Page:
She is a particularly divisive figure in GOP "red" states, especially those that Trump won overwhelmingly two years ago and where Democratic senators are up for re-election in November. In North Dakota, Sen. Heidi Heitkamp, D-N.D., has criticized her on multiple occasions, most recently for comments this week that Democrats cannot be civil with Republicans, calling them "ridiculous."
"I think it’s pretty wise for her not to show up," said Sen. Joe Manchin, D-W.Va., adding that her impact in a red state is not helpful.
“It would be pretty harmful.” Durbin said with a laugh: "They're red [states] because she didn't carry them."
Sen. Chris Van Hollen, D-Md., chairman of the Senate Democrats' campaign arm, said that it remains up to each campaign if they want Clinton or anyone else to be involved in their races, but noted that he did not believe she was doing anything for anyone except Menendez.
"Those are decisions that are left to every campaign," Van Hollen said. "We welcome the participation of anybody who wants to help, but we leave it to the campaigns to work with them."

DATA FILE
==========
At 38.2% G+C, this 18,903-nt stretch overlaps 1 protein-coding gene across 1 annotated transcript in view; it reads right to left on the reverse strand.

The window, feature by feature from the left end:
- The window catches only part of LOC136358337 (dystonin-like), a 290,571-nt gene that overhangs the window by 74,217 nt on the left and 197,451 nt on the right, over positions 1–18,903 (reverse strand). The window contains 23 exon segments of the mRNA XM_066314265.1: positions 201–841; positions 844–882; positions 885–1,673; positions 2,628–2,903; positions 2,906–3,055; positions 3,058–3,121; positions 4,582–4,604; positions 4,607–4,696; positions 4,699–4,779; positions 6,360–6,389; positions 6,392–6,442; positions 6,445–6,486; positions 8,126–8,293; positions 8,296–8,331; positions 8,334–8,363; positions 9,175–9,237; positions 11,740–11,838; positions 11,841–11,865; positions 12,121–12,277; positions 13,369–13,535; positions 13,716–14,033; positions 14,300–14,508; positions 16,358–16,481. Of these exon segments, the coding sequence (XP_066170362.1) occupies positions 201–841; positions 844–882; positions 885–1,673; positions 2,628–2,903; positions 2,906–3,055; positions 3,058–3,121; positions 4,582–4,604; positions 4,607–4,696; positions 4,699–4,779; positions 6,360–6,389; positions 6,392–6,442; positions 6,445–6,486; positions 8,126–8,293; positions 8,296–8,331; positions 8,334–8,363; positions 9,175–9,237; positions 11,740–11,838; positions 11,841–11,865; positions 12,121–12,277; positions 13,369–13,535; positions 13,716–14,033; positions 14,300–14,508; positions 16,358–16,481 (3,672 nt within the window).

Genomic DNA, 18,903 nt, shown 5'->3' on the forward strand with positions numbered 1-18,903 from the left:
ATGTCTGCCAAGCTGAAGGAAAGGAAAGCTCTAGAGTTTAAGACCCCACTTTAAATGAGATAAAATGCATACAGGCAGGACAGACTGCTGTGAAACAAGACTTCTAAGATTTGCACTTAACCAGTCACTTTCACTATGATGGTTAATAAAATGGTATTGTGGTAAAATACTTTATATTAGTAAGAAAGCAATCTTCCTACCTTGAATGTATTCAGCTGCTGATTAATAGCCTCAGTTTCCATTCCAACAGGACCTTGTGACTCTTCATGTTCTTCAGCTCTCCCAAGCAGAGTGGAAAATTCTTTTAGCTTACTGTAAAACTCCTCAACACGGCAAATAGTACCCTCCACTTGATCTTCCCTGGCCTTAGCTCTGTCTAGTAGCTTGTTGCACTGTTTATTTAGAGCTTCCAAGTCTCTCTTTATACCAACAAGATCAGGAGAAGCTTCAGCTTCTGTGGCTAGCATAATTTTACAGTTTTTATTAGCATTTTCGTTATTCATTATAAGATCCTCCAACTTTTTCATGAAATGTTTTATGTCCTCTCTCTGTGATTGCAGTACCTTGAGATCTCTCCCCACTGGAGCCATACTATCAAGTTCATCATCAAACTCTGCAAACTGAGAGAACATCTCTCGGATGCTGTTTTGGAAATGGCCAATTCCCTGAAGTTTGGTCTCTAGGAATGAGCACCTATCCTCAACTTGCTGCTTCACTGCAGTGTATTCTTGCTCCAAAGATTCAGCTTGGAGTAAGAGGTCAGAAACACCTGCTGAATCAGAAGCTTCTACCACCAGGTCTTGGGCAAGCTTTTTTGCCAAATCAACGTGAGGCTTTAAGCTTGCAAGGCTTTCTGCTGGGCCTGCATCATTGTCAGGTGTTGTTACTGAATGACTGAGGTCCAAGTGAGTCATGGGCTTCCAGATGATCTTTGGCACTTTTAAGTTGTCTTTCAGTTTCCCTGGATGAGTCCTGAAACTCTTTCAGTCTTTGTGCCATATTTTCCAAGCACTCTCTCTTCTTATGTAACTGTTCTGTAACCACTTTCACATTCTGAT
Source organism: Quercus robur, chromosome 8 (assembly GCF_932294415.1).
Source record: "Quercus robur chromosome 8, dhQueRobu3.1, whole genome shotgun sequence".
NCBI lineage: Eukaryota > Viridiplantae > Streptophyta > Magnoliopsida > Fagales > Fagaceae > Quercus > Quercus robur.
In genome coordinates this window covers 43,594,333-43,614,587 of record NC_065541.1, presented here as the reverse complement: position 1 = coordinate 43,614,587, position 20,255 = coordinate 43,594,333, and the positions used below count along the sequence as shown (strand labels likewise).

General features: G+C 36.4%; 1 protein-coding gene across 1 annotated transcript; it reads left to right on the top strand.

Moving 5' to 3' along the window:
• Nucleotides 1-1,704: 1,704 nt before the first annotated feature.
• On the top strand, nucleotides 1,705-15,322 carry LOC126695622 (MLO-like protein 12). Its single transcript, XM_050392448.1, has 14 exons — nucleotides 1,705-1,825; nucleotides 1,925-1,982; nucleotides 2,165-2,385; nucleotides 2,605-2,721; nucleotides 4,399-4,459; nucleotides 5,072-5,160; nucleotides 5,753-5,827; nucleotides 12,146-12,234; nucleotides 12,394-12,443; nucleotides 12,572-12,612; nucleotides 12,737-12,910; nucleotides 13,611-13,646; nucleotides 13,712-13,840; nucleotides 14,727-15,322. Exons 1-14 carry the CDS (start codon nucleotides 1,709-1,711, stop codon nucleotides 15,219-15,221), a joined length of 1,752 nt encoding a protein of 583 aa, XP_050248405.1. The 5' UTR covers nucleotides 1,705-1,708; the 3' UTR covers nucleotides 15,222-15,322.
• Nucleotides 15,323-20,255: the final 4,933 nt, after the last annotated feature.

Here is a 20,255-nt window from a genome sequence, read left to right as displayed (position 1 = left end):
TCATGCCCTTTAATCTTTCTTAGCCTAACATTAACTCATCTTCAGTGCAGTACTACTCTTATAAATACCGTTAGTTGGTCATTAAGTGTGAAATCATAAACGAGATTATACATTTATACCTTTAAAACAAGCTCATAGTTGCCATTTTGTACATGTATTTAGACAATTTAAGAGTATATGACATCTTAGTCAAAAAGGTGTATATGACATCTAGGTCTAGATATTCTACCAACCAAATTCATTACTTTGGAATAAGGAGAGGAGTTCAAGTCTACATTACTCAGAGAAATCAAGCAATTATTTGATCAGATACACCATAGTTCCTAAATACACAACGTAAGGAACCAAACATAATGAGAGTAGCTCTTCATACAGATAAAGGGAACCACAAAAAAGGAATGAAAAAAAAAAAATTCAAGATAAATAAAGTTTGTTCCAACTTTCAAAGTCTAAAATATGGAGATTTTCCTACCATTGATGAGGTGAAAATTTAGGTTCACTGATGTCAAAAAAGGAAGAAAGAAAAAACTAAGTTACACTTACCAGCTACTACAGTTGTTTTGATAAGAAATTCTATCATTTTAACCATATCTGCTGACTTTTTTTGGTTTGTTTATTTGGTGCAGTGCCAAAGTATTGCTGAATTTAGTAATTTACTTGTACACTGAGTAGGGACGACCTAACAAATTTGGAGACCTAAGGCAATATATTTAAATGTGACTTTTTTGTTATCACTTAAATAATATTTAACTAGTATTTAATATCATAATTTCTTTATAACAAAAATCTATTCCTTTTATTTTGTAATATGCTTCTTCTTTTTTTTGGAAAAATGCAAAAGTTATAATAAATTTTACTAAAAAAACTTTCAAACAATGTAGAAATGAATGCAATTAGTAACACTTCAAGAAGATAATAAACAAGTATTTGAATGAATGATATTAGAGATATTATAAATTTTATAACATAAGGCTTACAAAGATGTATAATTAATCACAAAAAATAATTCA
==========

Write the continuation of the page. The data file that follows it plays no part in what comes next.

Hillary Clinton also isn't expected to do any work on behalf of Democratic candidates running for GOP-held seats as campaigns for both Rep. Jacky Rosen, D-Nev., and Rep. Kyrsten Sinema, D-Ariz., have not, and do not, plan to reach out for Hillary Clinton's help.
"Democrats don't want her to campaign for them because everywhere she goes she carries this stench of death and is the only political figure in America that is less popular than Donald Trump," said the Democratic strategist. "That's a real testament to her.
"People don't want her or her husband around anymore. She represents the past of the Democratic Party. If Democrats are going to win back the House, and a lot of them are next generation, younger Democrats, they don't want to be associated with the Clintons and all of their baggage.
"I don't know that it's necessarily about her. I'm sure if people wanted her to, she'd campaign, but she's a liability. Every time that she goes out and speaks, it's a bad thing for the Democratic Party. ... She had the most catastrophic presidential campaign in history. If we're trying to say, 'We want to turn the page, we want to usher in a new era of Democratic politics,' she is the worst possible spokesperson, face, or endorser for any campaign that's trying to do that."
While Hillary Clinton's top attribute remains fundraising, which she will be doing all day Monday, some sources involved in Senate races argued that she isn't especially missed in that sphere either. They pointed to the large amounts of fundraising candidates have done with small-dollar donors and the $20 million Michael Bloomberg announced he is donating to the Senate Majority PAC.
A spokesman for Hillary Clinton did not respond to a request for comment.